In 1970, David and Albert Maysles unleashed their seminal documentary Gimme Shelter. The brothers captured the violent events at the 1969 Altamont Speedway Festival with the Rolling Stones playing out an era of “peace and love.” Gimme Shelter is molded into a masterful set of images and moments that are explosive, dangerous, and alluring — much like the music of rock ‘n’ roll. Throughout their celebrated and prolific career, the Maysles siblings explored vast worlds, a portrait of American salesmen or the reclusive world of society’s elite in East Hampton making for some of their most iconic works.
Forty-four years later, without his brother David, Albert Maysles is still an expert at showcasing the world of the iconoclast. Iris is proper evidence. As a subject, Iris Apfel is a magnetic presence: revered in the fashion industry, immortalized by museum curators, and even impressing Kanye West. Thick glasses take up most of her face. The rattling produced by her jewels, necklaces, and gaudy wristbands provide a metronome for the soundtrack. Maysles pairs sensory images of fabrics and trinkets with Iris’ youthful ideology. “Individuality,” she says, “is not intellectual. It’s all gut.”
The film is interspersed with quick interviews from an ensemble of notable fashion figures. Everyone from Dries Van Noten to Bruce Weber are eager to praise Apfel’s style, but Maysles’ visual infatuation with these creations best explain why she’s a fashion legend. Iris spends her days thrifting for unusual “pieces,” designing window displays for upscale retail stores, and managing her interior design company. Patterns and colors have dominated her and her husband’s daily life. The film’s introduction of Carl, Iris’ 99-year-old husband, is another compelling thread.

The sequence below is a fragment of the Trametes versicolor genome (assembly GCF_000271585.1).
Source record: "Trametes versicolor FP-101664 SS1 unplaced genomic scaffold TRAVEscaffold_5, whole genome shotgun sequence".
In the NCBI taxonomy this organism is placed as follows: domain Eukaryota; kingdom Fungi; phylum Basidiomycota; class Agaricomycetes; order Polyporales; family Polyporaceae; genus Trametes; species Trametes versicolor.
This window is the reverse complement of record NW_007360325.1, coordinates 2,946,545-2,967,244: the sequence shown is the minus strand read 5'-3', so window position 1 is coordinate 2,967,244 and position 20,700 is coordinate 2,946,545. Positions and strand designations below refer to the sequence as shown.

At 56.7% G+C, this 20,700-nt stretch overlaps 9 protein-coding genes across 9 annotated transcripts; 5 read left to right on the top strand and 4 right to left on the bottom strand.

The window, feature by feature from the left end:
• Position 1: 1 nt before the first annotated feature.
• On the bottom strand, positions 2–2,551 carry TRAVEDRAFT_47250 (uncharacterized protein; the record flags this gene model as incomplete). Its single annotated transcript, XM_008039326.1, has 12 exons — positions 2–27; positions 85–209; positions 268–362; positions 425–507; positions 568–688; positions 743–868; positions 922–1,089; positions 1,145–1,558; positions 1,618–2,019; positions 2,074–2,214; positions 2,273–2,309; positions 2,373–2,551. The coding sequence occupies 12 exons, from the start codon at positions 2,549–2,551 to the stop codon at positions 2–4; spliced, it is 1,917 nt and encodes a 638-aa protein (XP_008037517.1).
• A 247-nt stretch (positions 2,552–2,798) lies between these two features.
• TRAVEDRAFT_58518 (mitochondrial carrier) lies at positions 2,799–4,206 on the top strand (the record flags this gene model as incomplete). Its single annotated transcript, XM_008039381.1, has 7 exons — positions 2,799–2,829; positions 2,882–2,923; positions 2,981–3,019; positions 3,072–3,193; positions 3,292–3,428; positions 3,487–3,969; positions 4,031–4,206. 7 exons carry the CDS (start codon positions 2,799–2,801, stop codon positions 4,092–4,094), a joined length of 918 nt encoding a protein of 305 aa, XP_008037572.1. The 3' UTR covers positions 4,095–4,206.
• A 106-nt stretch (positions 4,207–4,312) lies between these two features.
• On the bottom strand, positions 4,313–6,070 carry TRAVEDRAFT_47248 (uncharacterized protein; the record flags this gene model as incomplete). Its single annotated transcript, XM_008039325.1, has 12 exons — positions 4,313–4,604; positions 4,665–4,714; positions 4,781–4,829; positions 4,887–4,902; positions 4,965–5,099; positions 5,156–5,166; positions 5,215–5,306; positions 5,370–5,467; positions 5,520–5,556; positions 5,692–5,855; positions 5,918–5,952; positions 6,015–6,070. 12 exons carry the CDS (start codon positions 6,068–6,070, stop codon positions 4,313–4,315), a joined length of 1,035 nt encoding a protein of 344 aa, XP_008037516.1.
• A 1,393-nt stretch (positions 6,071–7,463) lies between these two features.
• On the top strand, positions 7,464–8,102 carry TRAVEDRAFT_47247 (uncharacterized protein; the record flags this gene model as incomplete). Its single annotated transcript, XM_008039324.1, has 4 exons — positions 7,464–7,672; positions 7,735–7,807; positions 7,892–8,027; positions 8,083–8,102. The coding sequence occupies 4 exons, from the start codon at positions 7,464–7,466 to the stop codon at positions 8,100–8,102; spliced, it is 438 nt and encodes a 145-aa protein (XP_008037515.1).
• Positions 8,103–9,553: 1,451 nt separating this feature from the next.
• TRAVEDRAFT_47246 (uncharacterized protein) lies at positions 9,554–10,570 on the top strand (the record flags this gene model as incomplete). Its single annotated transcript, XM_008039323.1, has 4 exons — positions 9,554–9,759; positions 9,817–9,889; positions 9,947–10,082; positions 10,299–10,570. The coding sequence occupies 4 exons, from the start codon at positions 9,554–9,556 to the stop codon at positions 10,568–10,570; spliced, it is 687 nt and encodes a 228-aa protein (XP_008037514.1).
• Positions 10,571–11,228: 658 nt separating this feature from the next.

Carl, eager to play sidekick to Iris eccentricities, is equally fascinating, though more reserved than his wife. He admits his wife bought his pants on a live morning show program, suggesting to viewers that he’s never quite escaped the influence his wife has. His defining features are flippancy and candidness. Iris sometimes has to be gently coerced into exploring the darker territory of her life — broken hips, along with the sadness and inevitability of age — while Carl is eager to recount their struggles. He is quickly silenced by Iris when he begins describing what they faced when decorating for the White House, a job they started when “Truman was there.” Maysles is adept at finding the strange rhythms this longstanding marriage has adopted.
Iris offers an entertaining view into the artistic process, encroaching mortality, and societal trends. The “Rare Bird of Fashion,” Iris, would be quick to argue that’s too much credit. The film builds and adds to the myth of a figure many outside the niche world are unfamiliar with. My favorite moments in Iris are the moments that are usually removed from other documentaries. Iris is eager to break the fourth wall and talk to Albert Maysles as he films her. She talks about the ladies that hit on him at fancy Upper East Side parties and offers him food. Maysles, powerless to respond, lets the camera roll and validates Iris’ wise word: “if you hang around long enough, everything comes back.” The time Maysles has spent with this compelling figure results in the return of a great filmmaker.
Iris premiered at NYFF and is seeking distribution.